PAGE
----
"What I like most about the University of Sheffield is being part of an interdisciplinary and high-quality research environment."
I decided to come to the University of Sheffield mainly because of the excellent fit in supervision, the opportunity to become part of the highly-established Sheffield Political Economy Research Institute (SPERI), and the funding that I was granted by the ESRC White Rose Doctoral Training Partnership and the Faculty of Social Science.
This scheme provided me with one year of intensive methods training with the Sheffield Methods Institute (SMI) that I could tailor to my individual research interests. Some of these projects and papers have turned out as the basis for blogs that were published up by SPERI, the LSE, and Social Europe.
What I like about Sheffield
What I like most about the University of Sheffield is being part of an interdisciplinary and high-quality research environment. Also, the tremendous support that PGR students receive, both in administrative as well as financial matters is something very unique.
Moreover, in my case, becoming a part of SPERI meant to become an integral part of the institute’s vibrant research community. The atmosphere in the office and the range of expertise I could draw on went beyond my expectations.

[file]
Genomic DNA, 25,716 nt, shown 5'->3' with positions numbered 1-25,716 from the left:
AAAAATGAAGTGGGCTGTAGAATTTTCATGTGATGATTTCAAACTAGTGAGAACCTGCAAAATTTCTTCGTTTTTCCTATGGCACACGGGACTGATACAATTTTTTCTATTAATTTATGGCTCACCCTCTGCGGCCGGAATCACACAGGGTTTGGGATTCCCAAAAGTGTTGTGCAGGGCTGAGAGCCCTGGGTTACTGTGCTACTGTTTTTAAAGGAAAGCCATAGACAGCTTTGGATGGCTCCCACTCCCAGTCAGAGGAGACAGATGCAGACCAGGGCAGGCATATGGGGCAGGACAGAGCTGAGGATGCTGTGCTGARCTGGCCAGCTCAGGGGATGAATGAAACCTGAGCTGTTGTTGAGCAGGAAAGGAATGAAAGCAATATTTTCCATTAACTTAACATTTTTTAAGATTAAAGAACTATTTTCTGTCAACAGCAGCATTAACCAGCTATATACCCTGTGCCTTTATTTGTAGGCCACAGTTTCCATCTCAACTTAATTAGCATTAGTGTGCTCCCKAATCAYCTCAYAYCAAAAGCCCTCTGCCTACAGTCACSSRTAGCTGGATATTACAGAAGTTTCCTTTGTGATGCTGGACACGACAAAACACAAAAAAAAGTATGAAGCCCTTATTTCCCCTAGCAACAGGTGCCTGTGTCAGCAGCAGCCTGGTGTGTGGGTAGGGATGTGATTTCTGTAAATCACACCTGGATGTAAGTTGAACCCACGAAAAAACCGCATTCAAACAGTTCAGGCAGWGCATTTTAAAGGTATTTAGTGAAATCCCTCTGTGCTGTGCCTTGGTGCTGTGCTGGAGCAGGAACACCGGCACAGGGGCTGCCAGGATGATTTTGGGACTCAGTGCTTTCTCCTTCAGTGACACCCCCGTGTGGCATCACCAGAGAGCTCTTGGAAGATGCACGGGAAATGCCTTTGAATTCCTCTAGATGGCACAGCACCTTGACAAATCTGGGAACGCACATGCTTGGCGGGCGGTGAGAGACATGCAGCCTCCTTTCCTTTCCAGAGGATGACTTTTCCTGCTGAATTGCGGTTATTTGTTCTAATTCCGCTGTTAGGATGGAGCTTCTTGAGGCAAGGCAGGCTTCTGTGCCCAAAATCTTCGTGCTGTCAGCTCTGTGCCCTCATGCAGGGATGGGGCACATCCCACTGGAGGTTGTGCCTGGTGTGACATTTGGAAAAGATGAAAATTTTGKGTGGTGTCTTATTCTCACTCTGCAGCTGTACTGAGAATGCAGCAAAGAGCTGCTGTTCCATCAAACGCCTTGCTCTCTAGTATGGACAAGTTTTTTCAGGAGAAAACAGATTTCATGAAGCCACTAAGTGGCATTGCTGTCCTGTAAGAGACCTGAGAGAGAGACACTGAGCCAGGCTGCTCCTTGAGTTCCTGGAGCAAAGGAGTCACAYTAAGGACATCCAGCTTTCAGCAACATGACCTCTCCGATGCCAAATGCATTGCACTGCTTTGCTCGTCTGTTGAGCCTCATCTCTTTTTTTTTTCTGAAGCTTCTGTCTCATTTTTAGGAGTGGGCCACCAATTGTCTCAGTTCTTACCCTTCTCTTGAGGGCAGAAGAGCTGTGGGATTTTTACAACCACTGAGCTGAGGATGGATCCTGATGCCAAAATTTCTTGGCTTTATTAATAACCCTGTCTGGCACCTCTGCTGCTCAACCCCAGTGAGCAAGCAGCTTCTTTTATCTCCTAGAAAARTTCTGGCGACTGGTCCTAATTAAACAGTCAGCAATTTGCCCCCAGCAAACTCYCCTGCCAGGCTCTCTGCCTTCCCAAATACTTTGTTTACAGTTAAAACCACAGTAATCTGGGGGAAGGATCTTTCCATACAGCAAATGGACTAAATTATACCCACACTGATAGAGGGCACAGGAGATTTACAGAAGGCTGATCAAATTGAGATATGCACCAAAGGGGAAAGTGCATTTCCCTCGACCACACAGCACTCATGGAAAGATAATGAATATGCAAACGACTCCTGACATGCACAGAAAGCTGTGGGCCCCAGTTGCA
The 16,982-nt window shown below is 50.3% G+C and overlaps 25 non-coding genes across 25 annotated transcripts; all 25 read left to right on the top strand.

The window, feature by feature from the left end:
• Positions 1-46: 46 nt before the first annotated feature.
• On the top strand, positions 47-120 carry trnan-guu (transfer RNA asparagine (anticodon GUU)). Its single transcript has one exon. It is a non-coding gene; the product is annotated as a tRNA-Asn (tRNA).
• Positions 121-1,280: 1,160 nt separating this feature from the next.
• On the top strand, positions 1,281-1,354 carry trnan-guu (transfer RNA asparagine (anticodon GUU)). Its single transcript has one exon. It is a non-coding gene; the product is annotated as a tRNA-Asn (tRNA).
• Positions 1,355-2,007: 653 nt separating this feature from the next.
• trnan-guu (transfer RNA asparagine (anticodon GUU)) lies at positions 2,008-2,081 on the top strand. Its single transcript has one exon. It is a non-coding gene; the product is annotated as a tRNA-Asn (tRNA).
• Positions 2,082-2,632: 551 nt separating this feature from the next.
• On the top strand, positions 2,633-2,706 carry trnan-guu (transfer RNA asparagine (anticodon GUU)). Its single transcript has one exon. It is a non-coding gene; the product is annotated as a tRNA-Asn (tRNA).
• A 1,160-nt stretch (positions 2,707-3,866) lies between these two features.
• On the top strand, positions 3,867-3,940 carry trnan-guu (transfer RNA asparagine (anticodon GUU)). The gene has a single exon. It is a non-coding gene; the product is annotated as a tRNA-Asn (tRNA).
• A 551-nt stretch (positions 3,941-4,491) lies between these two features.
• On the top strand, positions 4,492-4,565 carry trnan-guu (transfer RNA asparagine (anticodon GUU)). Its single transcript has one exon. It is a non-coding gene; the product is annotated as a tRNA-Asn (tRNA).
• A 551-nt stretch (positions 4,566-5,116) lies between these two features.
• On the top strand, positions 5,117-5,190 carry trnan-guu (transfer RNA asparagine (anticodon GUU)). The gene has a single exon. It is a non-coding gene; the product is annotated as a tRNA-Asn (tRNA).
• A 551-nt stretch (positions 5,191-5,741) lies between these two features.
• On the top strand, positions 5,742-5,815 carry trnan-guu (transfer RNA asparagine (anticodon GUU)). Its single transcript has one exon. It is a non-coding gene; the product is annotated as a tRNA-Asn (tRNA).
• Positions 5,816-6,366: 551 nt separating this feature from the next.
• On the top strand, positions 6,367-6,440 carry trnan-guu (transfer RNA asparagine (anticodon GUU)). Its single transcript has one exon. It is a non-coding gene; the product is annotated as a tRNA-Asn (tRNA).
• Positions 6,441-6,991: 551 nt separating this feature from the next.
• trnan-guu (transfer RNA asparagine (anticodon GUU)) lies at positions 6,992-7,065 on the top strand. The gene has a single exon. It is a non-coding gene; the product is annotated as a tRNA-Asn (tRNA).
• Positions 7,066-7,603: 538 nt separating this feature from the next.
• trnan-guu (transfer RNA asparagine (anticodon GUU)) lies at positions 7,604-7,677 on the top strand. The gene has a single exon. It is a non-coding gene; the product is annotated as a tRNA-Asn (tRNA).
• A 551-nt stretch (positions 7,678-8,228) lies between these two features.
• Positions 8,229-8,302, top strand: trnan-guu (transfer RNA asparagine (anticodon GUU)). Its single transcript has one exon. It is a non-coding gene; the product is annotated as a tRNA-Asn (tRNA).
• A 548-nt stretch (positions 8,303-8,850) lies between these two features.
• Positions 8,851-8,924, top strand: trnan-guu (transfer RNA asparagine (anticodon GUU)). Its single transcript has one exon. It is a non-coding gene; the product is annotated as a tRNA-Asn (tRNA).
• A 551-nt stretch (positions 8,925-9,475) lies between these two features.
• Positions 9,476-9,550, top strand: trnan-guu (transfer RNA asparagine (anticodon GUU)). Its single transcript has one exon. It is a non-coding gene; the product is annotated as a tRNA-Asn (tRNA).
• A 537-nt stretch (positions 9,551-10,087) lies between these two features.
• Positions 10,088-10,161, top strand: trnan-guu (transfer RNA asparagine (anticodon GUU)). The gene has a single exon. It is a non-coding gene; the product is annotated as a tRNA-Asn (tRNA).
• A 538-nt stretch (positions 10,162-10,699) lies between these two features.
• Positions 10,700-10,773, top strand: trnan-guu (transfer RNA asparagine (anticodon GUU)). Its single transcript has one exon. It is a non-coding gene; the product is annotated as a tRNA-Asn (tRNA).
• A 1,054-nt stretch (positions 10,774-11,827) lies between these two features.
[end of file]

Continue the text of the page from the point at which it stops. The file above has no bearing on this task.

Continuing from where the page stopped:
Right from the very beginning of my studies I was able to benefit from SPERI’s vast network, infrastructure, and experience, which was of immeasurable value for me as an early career researcher. With the arrival of our new director, Genevieve LeBaron, the opportunities within SPERI and the future of the institute could not be any better.
What I do in my work
In my day-to-day work, I deal with a wide range of issues related to the global political economy. In my PhD, I am looking at the role of transnational corporations (TNCs) in economic development with a focus on Eastern European Integration.
Apart from that, I work on trade and monetary theory, and their implications for development. In my most recent project, I worked together with my co-authors, former director at the United Nations Conference on Trade and Development (UNCTAD) Heiner Flassbeck and Hamburg-based economist Michael Paetz, on a comprehensive analysis of economic development in Palestine.
Asked by the Palestinian authorities to find a way of financing the Palestinian deficit, we analysed key economic indicators since 1994 as well as the institutional and regulatory environment. It was a fascinating project as it linked general questions of development, trade, and the role of the state in a setting that cannot be described as anything but sui generis.
Our research insights are currently being discussed in international institutions, such as the United Nations, the IMF, and the World Bank, and from the spring 2019 on, we will approach and brief UK government institutions on our findings and the conclusions for policymaking.
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